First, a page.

Philip K. Dick died 30 years ago, on March 2, 1982.
Dick was already a major science fiction writer before he died, but since his death he has come to loom over popular culture in a way that other near contemporary SF writers of similar stature (say, Roger Zelazny, Samuel R. Delany, Harlan Ellison, and John Brunner) have not. Dick’s themes of paranoia and unreality continue to resonate in a world where almost every human action is permanently recorded, an where so many of us live lives half in a world of unreality (said a man typing in his blog).
Dick’s prose may often have been workman-like, but his vision and voice were unique, and his sheer productivity was staggering not only for its quality, but also it quantity. Between 1961 and 1966, Dick wrote:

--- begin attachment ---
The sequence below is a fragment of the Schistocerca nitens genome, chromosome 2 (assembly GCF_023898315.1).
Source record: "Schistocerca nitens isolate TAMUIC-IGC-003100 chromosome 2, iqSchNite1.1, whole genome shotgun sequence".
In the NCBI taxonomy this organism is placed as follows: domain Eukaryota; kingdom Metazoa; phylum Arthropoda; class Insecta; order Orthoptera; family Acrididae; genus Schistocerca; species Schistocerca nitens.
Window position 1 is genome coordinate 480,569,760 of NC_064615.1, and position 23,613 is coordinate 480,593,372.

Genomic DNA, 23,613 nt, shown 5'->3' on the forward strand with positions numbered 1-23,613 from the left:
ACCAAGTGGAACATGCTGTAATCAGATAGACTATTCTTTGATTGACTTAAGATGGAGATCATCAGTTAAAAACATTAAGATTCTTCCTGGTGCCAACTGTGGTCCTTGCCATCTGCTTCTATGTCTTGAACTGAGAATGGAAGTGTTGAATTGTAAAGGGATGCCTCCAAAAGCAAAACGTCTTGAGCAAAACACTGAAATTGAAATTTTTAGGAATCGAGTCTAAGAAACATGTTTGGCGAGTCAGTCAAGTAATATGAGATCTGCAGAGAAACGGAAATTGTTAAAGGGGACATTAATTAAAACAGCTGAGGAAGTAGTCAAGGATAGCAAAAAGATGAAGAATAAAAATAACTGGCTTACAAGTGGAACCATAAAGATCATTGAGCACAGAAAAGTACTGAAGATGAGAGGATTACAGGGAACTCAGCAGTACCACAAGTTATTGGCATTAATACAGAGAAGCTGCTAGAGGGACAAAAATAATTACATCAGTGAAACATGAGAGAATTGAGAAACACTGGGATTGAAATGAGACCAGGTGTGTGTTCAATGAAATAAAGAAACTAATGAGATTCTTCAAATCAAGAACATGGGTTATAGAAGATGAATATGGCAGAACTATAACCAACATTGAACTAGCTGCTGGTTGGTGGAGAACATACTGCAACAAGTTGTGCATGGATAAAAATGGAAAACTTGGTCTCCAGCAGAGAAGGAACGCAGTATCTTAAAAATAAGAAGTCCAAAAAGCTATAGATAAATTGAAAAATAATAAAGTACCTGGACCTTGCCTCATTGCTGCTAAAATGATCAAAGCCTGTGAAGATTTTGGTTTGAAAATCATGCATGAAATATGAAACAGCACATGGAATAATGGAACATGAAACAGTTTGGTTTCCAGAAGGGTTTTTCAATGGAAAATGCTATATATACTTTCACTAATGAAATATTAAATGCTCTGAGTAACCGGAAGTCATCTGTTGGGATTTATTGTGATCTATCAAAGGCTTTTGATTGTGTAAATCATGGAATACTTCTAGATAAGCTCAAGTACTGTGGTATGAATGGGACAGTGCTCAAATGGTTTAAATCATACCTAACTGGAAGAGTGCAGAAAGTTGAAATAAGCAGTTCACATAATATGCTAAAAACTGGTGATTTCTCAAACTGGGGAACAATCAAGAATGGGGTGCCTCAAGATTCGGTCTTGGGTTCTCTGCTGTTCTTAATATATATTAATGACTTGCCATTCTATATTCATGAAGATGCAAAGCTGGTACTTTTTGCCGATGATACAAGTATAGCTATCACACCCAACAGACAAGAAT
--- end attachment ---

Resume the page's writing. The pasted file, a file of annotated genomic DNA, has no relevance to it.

That’s in order of composition. Some of those are minor works, and many were only published later or after his death, but five or six are considered classics. Had an otherwise unknown SF writer written just one Dr. Bloodmoney or Ubik, they would still be remembered today as the one-hit wonder of a minor classic. To think that Dick cranked them out in six years (and was just as productive writing short stories earlier in his career) is pretty mind-boggling.
I recently read Clans of the Alphane Moon on the way back from Stavanger, and I hope to have a review up in the not so distant future.
(Also, I have a few Dick firsts and paperback reprints available through Lame Excuse Books.)